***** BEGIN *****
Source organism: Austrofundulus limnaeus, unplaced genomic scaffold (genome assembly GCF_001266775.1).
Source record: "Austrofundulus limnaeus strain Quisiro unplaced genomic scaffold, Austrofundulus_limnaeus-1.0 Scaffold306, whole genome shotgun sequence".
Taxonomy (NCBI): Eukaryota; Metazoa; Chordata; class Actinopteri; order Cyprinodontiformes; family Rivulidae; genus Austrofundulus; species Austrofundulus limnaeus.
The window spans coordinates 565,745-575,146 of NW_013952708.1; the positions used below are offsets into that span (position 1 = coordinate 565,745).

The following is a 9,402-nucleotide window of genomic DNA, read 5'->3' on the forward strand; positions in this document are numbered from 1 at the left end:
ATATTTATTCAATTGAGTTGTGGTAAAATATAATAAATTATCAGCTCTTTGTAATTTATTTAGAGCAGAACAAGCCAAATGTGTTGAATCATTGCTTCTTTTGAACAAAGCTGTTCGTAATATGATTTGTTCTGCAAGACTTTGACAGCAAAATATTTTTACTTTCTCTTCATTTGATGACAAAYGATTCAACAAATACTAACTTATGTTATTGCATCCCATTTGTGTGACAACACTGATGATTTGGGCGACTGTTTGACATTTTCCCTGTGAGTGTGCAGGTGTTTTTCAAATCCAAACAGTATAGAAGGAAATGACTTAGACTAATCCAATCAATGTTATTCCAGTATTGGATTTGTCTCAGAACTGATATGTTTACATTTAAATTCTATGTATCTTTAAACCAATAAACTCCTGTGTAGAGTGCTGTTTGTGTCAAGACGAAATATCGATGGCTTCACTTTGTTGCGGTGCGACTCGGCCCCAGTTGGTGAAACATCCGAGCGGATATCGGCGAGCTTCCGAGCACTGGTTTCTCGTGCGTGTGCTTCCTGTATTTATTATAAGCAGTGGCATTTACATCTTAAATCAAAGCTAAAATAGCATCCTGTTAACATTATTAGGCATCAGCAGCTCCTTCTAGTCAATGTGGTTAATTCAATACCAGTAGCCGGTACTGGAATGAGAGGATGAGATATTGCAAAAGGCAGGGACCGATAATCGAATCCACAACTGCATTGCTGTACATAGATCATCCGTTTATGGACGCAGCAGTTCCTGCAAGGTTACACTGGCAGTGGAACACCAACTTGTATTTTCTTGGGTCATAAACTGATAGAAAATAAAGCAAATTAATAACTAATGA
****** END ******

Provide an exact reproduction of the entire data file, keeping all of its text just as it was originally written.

Source organism: Austrofundulus limnaeus, unplaced genomic scaffold (genome assembly GCF_001266775.1).
Source record: "Austrofundulus limnaeus strain Quisiro unplaced genomic scaffold, Austrofundulus_limnaeus-1.0 Scaffold306, whole genome shotgun sequence".
Taxonomy (NCBI): Eukaryota; Metazoa; Chordata; class Actinopteri; order Cyprinodontiformes; family Rivulidae; genus Austrofundulus; species Austrofundulus limnaeus.
The window spans coordinates 565,745-575,146 of NW_013952708.1; the positions used below are offsets into that span (position 1 = coordinate 565,745).

The following is a 9,402-nucleotide window of genomic DNA, read 5'->3' on the forward strand; positions in this document are numbered from 1 at the left end:
ATATTTATTCAATTGAGTTGTGGTAAAATATAATAAATTATCAGCTCTTTGTAATTTATTTAGAGCAGAACAAGCCAAATGTGTTGAATCATTGCTTCTTTTGAACAAAGCTGTTCGTAATATGATTTGTTCTGCAAGACTTTGACAGCAAAATATTTTTACTTTCTCTTCATTTGATGACAAAYGATTCAACAAATACTAACTTATGTTATTGCATCCCATTTGTGTGACAACACTGATGATTTGGGCGACTGTTTGACATTTTCCCTGTGAGTGTGCAGGTGTTTTTCAAATCCAAACAGTATAGAAGGAAATGACTTAGACTAATCCAATCAATGTTATTCCAGTATTGGATTTGTCTCAGAACTGATATGTTTACATTTAAATTCTATGTATCTTTAAACCAATAAACTCCTGTGTAGAGTGCTGTTTGTGTCAAGACGAAATATCGATGGCTTCACTTTGTTGCGGTGCGACTCGGCCCCAGTTGGTGAAACATCCGAGCGGATATCGGCGAGCTTCCGAGCACTGGTTTCTCGTGCGTGTGCTTCCTGTATTTATTATAAGCAGTGGCATTTACATCTTAAATCAAAGCTAAAATAGCATCCTGTTAACATTATTAGGCATCAGCAGCTCCTTCTAGTCAATGTGGTTAATTCAATACCAGTAGCCGGTACTGGAATGAGAGGATGAGATATTGCAAAAGGCAGGGACCGATAATCGAATCCACAACTGCATTGCTGTACATAGATCATCCGTTTATGGACGCAGCAGTTCCTGCAAGGTTACACTGGCAGTGGAACACCAACTTGTATTTTCTTGGGTCATAAACTGATAGAAAATAAAGCAAATTAATAACTAATGA